FTC Sues 5 Online Companies for Peddling False Cancer Treatments
The Federal Trade Commission has sued 5 companies, alleging their deceptive advertising of bogus cancer cures, according to a government press release on Thursday. The suits are the culmination of an extended investigation,* in concert with the US FDA and the Competition Bureau Canada, to crack down on the online sale of unproven and potentially harmful products that are intended for the prevention, treatment, and/or cure of cancer. (See here for additional background.)
The 5 defendant companies (and associated individuals) are the following.
Alexander Heckman doing business as (d/b/a) Omega Supply and Eric Del Rio (San Diego, CA) through the website laetrilesupply.com: In addition to bogusly marketing cyanide-containing laetrile (aka "amygdalin" aka "vitamin B17") as a cancer cure, Heckman and Del Rio are charged with making false claims regarding the benefits of hydrazine sulphate (a potential carcinogen) and cloracesium (aka cesium chloride).
Mark J. and Marianne Hershiser d/b/a Native Essence Herb Company (El Prado, NM) through various websites: The FTC cites the company's marketing of the chaparral shrub (associated with "acute toxic hepatitis" per the FDA), various herbal concoctions, and maitake mushroom extracts.
James Feijo d/b/a Daniel Chapter One (Portsmith, RI) through the website danielchapterone.com: The company sells shark cartilage and herbal formulations. According to the FTC, Feijo claims that one of his formulations mitigates the adverse effects of radiation and chemotherapy.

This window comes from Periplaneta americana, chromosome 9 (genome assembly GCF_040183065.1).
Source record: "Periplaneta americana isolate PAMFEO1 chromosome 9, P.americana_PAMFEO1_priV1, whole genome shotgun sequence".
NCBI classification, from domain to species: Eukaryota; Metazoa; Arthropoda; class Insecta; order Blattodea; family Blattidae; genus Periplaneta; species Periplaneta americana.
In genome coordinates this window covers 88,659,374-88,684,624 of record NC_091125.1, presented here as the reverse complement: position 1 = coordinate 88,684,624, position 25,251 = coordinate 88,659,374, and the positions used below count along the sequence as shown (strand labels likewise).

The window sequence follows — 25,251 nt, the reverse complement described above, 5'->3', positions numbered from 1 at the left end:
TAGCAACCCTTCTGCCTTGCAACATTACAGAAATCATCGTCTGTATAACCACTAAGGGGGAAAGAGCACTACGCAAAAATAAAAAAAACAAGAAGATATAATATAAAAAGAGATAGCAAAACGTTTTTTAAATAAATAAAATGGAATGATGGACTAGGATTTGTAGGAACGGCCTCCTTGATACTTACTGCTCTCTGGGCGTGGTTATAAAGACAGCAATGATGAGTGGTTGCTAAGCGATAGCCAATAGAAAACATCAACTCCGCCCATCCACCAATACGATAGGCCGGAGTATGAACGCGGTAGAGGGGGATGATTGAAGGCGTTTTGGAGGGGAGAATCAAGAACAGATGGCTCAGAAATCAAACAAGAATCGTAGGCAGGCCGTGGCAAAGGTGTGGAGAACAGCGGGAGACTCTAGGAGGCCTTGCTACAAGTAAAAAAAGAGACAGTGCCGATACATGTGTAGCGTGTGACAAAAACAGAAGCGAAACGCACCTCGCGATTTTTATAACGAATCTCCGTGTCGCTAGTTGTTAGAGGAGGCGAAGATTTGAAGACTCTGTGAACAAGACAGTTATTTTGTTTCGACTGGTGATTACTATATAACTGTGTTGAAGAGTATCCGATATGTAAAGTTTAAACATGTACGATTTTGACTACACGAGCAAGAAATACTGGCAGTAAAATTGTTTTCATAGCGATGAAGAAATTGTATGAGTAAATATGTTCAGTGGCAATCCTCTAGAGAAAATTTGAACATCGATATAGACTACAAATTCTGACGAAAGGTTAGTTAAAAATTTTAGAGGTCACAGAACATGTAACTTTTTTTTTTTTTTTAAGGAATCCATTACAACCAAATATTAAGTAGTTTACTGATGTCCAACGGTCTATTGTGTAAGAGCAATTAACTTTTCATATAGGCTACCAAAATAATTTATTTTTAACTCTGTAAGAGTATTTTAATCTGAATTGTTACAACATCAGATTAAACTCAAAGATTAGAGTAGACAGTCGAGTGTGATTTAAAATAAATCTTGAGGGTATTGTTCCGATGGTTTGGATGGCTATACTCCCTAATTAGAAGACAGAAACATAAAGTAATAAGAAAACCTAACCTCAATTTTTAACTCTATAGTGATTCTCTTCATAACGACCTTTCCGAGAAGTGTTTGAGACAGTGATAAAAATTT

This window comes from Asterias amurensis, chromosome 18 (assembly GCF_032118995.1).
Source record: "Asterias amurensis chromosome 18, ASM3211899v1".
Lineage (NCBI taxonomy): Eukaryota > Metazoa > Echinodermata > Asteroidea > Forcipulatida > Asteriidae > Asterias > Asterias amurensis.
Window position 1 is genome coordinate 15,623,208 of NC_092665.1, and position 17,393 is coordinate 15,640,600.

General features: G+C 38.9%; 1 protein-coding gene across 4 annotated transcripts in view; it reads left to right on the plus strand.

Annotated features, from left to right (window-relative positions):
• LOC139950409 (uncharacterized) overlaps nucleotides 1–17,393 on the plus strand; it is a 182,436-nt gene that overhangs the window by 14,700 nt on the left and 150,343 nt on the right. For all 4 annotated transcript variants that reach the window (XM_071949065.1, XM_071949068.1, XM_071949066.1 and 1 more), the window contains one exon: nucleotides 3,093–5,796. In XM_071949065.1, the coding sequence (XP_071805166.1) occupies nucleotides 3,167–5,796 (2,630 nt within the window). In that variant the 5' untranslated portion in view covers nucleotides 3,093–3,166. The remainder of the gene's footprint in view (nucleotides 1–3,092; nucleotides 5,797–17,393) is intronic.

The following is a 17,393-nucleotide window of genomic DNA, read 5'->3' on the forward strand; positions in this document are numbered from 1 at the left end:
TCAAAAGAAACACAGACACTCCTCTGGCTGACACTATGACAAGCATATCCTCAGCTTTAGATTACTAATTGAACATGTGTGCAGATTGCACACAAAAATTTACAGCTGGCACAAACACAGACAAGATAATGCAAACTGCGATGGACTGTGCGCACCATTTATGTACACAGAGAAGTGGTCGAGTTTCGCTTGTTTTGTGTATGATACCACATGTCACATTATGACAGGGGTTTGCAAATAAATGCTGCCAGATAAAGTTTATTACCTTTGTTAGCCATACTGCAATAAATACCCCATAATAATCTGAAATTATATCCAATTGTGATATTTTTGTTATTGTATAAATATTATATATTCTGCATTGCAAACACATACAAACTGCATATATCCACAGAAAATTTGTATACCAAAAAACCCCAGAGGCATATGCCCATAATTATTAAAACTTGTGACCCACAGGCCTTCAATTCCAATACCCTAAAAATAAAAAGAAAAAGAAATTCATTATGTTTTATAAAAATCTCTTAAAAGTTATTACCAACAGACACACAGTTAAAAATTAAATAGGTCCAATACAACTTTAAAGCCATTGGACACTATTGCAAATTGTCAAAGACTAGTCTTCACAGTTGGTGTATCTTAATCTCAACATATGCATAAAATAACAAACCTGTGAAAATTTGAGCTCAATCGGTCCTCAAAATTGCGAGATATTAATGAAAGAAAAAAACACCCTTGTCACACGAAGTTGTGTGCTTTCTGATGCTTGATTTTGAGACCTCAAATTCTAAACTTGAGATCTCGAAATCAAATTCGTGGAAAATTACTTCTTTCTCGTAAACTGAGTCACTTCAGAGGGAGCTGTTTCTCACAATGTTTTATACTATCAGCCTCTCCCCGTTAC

William H. Iseley, owner of Gemtronics, Inc (Franklin, NC): Iseley's company markets Chrysobalanus icaco (aka the Florida evergreen shrub cocoplum) and Agaricus, the most widely consumed genus of mushroom.
Mary T. Spohn d/b/a Herbs for Cancer (Surprise, AZ): Spohn markets a whole slew of Chinese herbal teas, according to the FTC's complaint, which are advertised to treat at least 16 types of cancer.
The 5 suits will be litigated before administrative law judges at the FTC. The FTC also reports complaints against 6 other companies that have been settled. The proposed settlements stipulate that the cited individuals and/or companies will pay sizable judgments (in some cases, several hundred thousand dollars) and will be barred from representing their products as preventing, treating, or curing cancer without the support of "reliable scientific evidence." The settlements, however, do not constitute an admission of guilt by the defendants.
* Between August 2007 and January 2008, the FTC sent warning letters via e-mail to 112 websites. Among these, nearly 30% closed their sites or removed cancer-treatment claims.